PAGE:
After making the playoffs last season, the Flyers stumbled this year. The difficult season left Philadelphia with the 7th overall pick, one of two 1st round selections the Flyers have in the draft.
While there were no front office changes, first-year GM Ron Hextall hired former University of North Dakota Head Coach Dave Hakstol to take over behind the bench in Philadelphia. Hakstol had success in the NCAA, but is untested as an NHL head coach.
Philadelphia added some more defensemen in last year’s draft, padding the blue line. The Flyers still have a large pool of defensemen and two-way forwards, but could use depth and pure offense.
Top 10 prospects:
Philadelphia’s known for picking up strong, two-way players. But the Flyers are lacking elite scorers, and they don’t have quality depth on the wings. The team has several good centers at the NHL level, but only two center prospects, Nick Cousins and Scott Laughton. While both are good players, padding the position would help Philadelphia.
Goaltending is another issue for the Flyers. The position is slightly more stable now thanks to Steve Mason, who finished with a .926 save percentage during the regular season. However, the Flyers still expect Anthony Stolarz to be their goalie of the future.
Defense is Philadelphia’s best strength. The Flyers have stockpiled defensemen over the past few years and have 15 blue line prospects. While the Flyers might not have a stellar NHL defensive core, they have a mix of offensive and defensive defensemen prospects. Samuel Morin and Shayne Gostisbehere are two of those prospects, but much is expected of Travis Sanheim as well. Outside of those three, the Flyers could have future NHL defensemen in Robert Hagg, Mark Alt and Mark Friedman. Six of Philadelphia’s top 10 prospects are defensemen.
Philadelphia’s biggest weakness is offense and forward depth—especially at the center position. Philadelphia has very few quality left or right wing prospects. The last time the Flyers picked a winger in the first round was back in 2007, when they snagged James Van Riemsdyk with the 2nd overall pick. Since then, the Flyers have only drafted a forward in the first round twice: Sean Couturier and Scott Laughton—both centers.
The Flyers do not have many elite scorers, especially amongst the team’s prospects. Nicolas Aube-Kubel, drafted last year, has the most potential to bring that scoring touch.
In the past, Philadelphia has focused on defensemen and two-way forwards. The Flyers also picked mostly from major junior, but also drafted a few collegiate players. In his first draft, Hextall picked from a variety of leagues, and used Philadelphia’s 2nd round pick to draft Aube-Kubel, the highest Philadelphia has taken a winger since 2007.
The Flyers haven’t had many picks this high in the draft. They’ve had 12 picks at 7th or higher in the history of the franchise, the most recent in 2007.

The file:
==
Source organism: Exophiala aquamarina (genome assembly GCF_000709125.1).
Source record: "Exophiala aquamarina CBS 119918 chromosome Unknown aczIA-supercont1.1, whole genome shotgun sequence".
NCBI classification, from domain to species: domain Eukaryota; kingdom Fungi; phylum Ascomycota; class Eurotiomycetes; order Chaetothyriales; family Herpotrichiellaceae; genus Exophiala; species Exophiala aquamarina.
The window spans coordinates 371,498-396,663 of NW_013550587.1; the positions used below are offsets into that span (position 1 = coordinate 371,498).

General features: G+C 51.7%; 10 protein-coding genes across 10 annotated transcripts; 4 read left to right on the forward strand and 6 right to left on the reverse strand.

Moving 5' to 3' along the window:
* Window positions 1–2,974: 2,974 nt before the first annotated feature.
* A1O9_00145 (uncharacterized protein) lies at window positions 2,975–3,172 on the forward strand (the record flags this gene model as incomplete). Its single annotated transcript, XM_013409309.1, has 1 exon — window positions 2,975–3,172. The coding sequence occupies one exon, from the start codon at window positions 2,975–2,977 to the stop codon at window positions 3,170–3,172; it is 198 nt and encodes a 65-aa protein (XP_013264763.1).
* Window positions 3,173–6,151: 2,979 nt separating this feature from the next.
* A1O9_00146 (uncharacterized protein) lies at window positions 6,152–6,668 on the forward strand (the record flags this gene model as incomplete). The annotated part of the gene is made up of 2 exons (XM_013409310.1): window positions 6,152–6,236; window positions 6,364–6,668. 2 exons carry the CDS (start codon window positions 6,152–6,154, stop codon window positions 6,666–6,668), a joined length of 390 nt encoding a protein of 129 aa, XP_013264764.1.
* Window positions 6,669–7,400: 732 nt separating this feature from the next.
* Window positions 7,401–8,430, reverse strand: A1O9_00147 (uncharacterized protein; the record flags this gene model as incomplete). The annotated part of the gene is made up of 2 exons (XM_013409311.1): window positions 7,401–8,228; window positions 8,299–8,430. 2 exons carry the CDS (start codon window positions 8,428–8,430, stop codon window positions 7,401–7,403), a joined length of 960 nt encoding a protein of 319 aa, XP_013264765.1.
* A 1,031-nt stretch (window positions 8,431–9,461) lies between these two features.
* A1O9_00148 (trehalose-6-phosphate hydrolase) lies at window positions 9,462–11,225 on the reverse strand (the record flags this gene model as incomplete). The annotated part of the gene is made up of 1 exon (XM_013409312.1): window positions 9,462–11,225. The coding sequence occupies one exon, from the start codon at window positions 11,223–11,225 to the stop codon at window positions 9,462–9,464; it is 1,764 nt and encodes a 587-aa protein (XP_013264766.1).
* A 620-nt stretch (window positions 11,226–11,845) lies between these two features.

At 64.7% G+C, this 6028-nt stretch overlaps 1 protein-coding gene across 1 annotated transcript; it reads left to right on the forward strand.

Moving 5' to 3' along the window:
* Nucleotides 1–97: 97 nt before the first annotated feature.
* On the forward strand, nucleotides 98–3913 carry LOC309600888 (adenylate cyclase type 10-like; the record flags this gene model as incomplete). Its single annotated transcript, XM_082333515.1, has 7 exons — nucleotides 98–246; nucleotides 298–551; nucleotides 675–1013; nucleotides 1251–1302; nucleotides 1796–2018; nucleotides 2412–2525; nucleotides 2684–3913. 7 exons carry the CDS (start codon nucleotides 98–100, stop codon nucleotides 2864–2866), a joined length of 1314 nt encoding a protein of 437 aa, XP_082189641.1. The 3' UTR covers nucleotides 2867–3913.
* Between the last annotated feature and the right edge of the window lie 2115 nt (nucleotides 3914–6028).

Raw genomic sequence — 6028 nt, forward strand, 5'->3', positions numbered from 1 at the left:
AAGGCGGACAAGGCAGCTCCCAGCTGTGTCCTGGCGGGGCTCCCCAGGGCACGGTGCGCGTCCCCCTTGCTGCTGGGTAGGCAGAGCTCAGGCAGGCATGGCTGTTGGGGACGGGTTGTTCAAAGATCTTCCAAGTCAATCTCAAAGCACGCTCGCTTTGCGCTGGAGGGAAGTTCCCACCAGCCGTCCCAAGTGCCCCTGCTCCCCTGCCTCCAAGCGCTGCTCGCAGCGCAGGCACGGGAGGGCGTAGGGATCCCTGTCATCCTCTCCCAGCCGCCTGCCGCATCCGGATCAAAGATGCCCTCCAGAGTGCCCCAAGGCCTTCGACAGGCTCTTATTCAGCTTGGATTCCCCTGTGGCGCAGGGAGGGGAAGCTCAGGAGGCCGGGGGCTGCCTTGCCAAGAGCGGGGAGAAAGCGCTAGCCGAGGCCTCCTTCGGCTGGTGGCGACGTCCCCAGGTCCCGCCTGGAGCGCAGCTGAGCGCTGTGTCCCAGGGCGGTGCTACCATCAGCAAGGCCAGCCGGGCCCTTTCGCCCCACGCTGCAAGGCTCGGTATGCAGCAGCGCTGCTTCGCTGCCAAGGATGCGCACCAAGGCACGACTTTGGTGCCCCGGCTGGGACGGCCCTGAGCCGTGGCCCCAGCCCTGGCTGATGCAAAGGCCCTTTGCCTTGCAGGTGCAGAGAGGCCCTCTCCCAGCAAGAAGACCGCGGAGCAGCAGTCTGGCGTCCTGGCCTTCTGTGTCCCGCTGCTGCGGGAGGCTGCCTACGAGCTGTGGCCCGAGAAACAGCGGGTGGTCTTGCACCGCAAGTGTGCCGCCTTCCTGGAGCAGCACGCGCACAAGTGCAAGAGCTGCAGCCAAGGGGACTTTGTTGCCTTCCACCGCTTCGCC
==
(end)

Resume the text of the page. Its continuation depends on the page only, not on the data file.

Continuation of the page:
Hockey’s Future Staff Mock Draft Results
7. Mathew Barzal C, Seattle Thunderbirds (WHL)
Barzal could end up being one of the better centers in the draft. He’s one of the best playmakers available, and is a very skilled player with good skating and vision. Not only would Barzal give the Flyers depth at center, but he would bring offense with him.
Barzal finished tied for fifth in WHL scoring with 57 points (12 goals, 45 assists), despite missing playing time due a cracked knee cap. In the playoffs, Barzal added eight points (four goals, four assists).
The center played for Canada’s U18 team that won a bronze medal at the 2014 and 2015 U18 World Junior Championships. In 2015, Barzal had four points in seven games, and in 2015 he finished with 12 points (three goals, nine assists). The center also helped Canada win gold at the 2014 Ivan Hlinka Memorial Tournament, with two goals and five assists in seven games.
With his playmaking skills, vision and offensive upside, Barzal would be a great fit for the Flyers. His only issue is the injury that took away a good portion of his ice time this season. It’s difficult to see if Barzal can produce consistently.
29. Daniel Sprong, LW, Charlottetown Islanders (QMJHL)
This year, Sprong finished with a career-high 88 points (39 goals, 49 assists) over 68 games. His total led Charlottetown and was 14th in the QMJHL. In his rookie season, Sprong netted 68 points (30 goals, 38 assists), earning a spot on the QMJHL’s All-Rookie team.
Sprong was born in Amsterdam, where he began playing hockey. His family moved to Canada so Sprong could pursue hockey. The 6’0, 180 pound right wing does everything he can to learn off the ice—watching video, and studying strengths and weaknesses.
Not only does Sprong bring work ethic, but he also brings a lot of skill and hockey sense. His creativity and playmaking skills would give the Flyers a higher-end winger to add to their prospect pool.